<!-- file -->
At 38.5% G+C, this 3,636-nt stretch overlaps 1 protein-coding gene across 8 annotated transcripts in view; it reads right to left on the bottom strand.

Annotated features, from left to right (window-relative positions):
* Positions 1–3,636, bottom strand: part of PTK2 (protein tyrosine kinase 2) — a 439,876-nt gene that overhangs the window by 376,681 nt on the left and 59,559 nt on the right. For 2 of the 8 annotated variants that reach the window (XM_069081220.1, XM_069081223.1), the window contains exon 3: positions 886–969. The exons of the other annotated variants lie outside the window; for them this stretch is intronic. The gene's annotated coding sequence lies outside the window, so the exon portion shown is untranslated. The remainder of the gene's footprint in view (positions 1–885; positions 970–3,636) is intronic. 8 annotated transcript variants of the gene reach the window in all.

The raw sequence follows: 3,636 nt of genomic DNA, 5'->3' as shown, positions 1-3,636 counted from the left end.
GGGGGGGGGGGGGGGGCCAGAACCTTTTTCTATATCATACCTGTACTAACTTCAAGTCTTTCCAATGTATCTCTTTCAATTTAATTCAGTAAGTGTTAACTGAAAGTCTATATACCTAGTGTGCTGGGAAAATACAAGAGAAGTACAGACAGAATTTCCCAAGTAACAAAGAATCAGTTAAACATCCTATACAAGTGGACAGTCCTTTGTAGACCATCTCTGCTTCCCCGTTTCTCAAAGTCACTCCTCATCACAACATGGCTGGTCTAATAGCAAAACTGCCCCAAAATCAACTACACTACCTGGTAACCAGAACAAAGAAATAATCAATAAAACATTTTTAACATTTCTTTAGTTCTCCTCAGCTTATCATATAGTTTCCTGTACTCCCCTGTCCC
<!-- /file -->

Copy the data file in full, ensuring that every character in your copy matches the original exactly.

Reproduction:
At 38.5% G+C, this 3,636-nt stretch overlaps 1 protein-coding gene across 8 annotated transcripts in view; it reads right to left on the bottom strand.

Annotated features, from left to right (window-relative positions):
* Positions 1–3,636, bottom strand: part of PTK2 (protein tyrosine kinase 2) — a 439,876-nt gene that overhangs the window by 376,681 nt on the left and 59,559 nt on the right. For 2 of the 8 annotated variants that reach the window (XM_069081220.1, XM_069081223.1), the window contains exon 3: positions 886–969. The exons of the other annotated variants lie outside the window; for them this stretch is intronic. The gene's annotated coding sequence lies outside the window, so the exon portion shown is untranslated. The remainder of the gene's footprint in view (positions 1–885; positions 970–3,636) is intronic. 8 annotated transcript variants of the gene reach the window in all.

The raw sequence follows: 3,636 nt of genomic DNA, 5'->3' as shown, positions 1-3,636 counted from the left end.
GGGGGGGGGGGGGGGGCCAGAACCTTTTTCTATATCATACCTGTACTAACTTCAAGTCTTTCCAATGTATCTCTTTCAATTTAATTCAGTAAGTGTTAACTGAAAGTCTATATACCTAGTGTGCTGGGAAAATACAAGAGAAGTACAGACAGAATTTCCCAAGTAACAAAGAATCAGTTAAACATCCTATACAAGTGGACAGTCCTTTGTAGACCATCTCTGCTTCCCCGTTTCTCAAAGTCACTCCTCATCACAACATGGCTGGTCTAATAGCAAAACTGCCCCAAAATCAACTACACTACCTGGTAACCAGAACAAAGAAATAATCAATAAAACATTTTTAACATTTCTTTAGTTCTCCTCAGCTTATCATATAGTTTCCTGTACTCCCCTGTCCC